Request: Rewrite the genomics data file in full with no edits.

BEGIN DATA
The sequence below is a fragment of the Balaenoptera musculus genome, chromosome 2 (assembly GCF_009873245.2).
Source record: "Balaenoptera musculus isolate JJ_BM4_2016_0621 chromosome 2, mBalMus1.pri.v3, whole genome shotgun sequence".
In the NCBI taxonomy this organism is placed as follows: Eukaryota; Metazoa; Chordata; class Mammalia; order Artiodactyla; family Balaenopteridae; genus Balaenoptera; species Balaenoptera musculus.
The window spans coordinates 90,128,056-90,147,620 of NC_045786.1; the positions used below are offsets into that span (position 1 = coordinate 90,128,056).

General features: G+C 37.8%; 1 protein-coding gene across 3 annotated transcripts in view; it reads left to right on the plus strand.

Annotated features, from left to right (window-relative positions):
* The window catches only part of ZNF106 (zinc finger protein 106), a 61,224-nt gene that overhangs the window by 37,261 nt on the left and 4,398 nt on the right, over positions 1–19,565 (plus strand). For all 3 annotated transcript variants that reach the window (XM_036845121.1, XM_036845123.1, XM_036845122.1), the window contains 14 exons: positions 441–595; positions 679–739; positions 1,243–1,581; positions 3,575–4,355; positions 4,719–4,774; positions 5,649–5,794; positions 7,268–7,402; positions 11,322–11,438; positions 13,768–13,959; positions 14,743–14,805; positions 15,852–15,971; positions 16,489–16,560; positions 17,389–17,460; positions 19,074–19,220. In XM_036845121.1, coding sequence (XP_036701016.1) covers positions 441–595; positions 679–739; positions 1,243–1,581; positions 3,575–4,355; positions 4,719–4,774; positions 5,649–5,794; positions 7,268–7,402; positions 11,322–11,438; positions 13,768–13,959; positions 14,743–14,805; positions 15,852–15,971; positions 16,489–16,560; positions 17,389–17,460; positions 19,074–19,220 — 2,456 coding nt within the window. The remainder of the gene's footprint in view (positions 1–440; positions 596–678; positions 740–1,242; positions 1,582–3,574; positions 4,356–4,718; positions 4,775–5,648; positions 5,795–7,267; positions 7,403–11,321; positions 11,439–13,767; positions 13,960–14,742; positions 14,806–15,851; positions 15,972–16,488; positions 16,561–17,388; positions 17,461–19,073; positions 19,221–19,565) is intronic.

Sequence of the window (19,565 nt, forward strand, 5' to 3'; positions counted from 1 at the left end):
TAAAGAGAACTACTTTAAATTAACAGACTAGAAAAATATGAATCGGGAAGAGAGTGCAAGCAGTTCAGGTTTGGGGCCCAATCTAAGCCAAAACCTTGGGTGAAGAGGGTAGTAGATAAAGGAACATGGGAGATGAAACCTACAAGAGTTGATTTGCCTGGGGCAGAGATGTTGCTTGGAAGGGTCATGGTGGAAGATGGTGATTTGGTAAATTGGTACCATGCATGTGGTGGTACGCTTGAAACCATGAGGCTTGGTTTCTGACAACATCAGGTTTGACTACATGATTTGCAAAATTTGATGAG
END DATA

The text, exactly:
The sequence below is a fragment of the Balaenoptera musculus genome, chromosome 2 (assembly GCF_009873245.2).
Source record: "Balaenoptera musculus isolate JJ_BM4_2016_0621 chromosome 2, mBalMus1.pri.v3, whole genome shotgun sequence".
In the NCBI taxonomy this organism is placed as follows: Eukaryota; Metazoa; Chordata; class Mammalia; order Artiodactyla; family Balaenopteridae; genus Balaenoptera; species Balaenoptera musculus.
The window spans coordinates 90,128,056-90,147,620 of NC_045786.1; the positions used below are offsets into that span (position 1 = coordinate 90,128,056).

General features: G+C 37.8%; 1 protein-coding gene across 3 annotated transcripts in view; it reads left to right on the plus strand.

Annotated features, from left to right (window-relative positions):
* The window catches only part of ZNF106 (zinc finger protein 106), a 61,224-nt gene that overhangs the window by 37,261 nt on the left and 4,398 nt on the right, over positions 1–19,565 (plus strand). For all 3 annotated transcript variants that reach the window (XM_036845121.1, XM_036845123.1, XM_036845122.1), the window contains 14 exons: positions 441–595; positions 679–739; positions 1,243–1,581; positions 3,575–4,355; positions 4,719–4,774; positions 5,649–5,794; positions 7,268–7,402; positions 11,322–11,438; positions 13,768–13,959; positions 14,743–14,805; positions 15,852–15,971; positions 16,489–16,560; positions 17,389–17,460; positions 19,074–19,220. In XM_036845121.1, coding sequence (XP_036701016.1) covers positions 441–595; positions 679–739; positions 1,243–1,581; positions 3,575–4,355; positions 4,719–4,774; positions 5,649–5,794; positions 7,268–7,402; positions 11,322–11,438; positions 13,768–13,959; positions 14,743–14,805; positions 15,852–15,971; positions 16,489–16,560; positions 17,389–17,460; positions 19,074–19,220 — 2,456 coding nt within the window. The remainder of the gene's footprint in view (positions 1–440; positions 596–678; positions 740–1,242; positions 1,582–3,574; positions 4,356–4,718; positions 4,775–5,648; positions 5,795–7,267; positions 7,403–11,321; positions 11,439–13,767; positions 13,960–14,742; positions 14,806–15,851; positions 15,972–16,488; positions 16,561–17,388; positions 17,461–19,073; positions 19,221–19,565) is intronic.

Sequence of the window (19,565 nt, forward strand, 5' to 3'; positions counted from 1 at the left end):
TAAAGAGAACTACTTTAAATTAACAGACTAGAAAAATATGAATCGGGAAGAGAGTGCAAGCAGTTCAGGTTTGGGGCCCAATCTAAGCCAAAACCTTGGGTGAAGAGGGTAGTAGATAAAGGAACATGGGAGATGAAACCTACAAGAGTTGATTTGCCTGGGGCAGAGATGTTGCTTGGAAGGGTCATGGTGGAAGATGGTGATTTGGTAAATTGGTACCATGCATGTGGTGGTACGCTTGAAACCATGAGGCTTGGTTTCTGACAACATCAGGTTTGACTACATGATTTGCAAAATTTGATGAG